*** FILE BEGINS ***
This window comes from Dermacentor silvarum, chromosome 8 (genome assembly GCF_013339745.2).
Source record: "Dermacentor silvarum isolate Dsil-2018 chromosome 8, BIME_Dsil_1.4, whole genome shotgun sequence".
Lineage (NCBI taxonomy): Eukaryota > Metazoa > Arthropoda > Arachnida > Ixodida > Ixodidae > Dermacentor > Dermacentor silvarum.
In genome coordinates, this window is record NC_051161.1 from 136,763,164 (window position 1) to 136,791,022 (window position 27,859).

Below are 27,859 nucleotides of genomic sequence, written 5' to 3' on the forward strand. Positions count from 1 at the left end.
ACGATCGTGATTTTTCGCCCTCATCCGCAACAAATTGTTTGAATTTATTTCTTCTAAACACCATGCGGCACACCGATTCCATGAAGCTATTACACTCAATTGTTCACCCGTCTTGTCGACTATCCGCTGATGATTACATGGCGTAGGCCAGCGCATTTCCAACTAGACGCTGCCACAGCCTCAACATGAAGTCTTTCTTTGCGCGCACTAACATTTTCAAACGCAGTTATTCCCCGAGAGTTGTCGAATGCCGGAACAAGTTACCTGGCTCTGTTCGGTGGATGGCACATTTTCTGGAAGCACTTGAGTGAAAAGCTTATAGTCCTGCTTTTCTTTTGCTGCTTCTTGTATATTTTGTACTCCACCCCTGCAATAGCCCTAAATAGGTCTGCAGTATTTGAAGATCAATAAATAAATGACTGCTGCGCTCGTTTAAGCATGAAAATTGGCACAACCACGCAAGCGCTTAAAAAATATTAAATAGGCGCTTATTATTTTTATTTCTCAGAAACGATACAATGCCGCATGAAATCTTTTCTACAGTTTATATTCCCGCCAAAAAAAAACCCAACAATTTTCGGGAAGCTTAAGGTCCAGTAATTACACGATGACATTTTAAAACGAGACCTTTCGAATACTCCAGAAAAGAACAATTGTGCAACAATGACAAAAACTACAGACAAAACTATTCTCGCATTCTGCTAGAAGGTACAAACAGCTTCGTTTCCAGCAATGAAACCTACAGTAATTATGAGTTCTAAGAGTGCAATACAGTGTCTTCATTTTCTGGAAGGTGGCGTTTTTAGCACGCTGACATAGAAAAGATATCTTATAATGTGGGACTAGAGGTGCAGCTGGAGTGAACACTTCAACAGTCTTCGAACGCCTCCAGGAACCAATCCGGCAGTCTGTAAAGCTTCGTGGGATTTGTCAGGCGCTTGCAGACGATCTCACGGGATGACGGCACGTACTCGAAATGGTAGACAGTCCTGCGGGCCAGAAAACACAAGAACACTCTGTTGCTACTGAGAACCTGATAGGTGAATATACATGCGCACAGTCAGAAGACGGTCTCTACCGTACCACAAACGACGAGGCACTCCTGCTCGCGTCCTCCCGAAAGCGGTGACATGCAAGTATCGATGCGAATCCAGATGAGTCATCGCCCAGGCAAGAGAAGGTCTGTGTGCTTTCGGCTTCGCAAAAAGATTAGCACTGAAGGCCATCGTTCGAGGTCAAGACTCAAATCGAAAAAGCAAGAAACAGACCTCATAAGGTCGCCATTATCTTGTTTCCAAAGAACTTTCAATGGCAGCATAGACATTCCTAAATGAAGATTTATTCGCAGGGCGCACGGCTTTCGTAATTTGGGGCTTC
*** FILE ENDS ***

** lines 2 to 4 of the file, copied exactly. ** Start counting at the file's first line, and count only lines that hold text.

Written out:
Source record: "Dermacentor silvarum isolate Dsil-2018 chromosome 8, BIME_Dsil_1.4, whole genome shotgun sequence".
Lineage (NCBI taxonomy): Eukaryota > Metazoa > Arthropoda > Arachnida > Ixodida > Ixodidae > Dermacentor > Dermacentor silvarum.
In genome coordinates, this window is record NC_051161.1 from 136,763,164 (window position 1) to 136,791,022 (window position 27,859).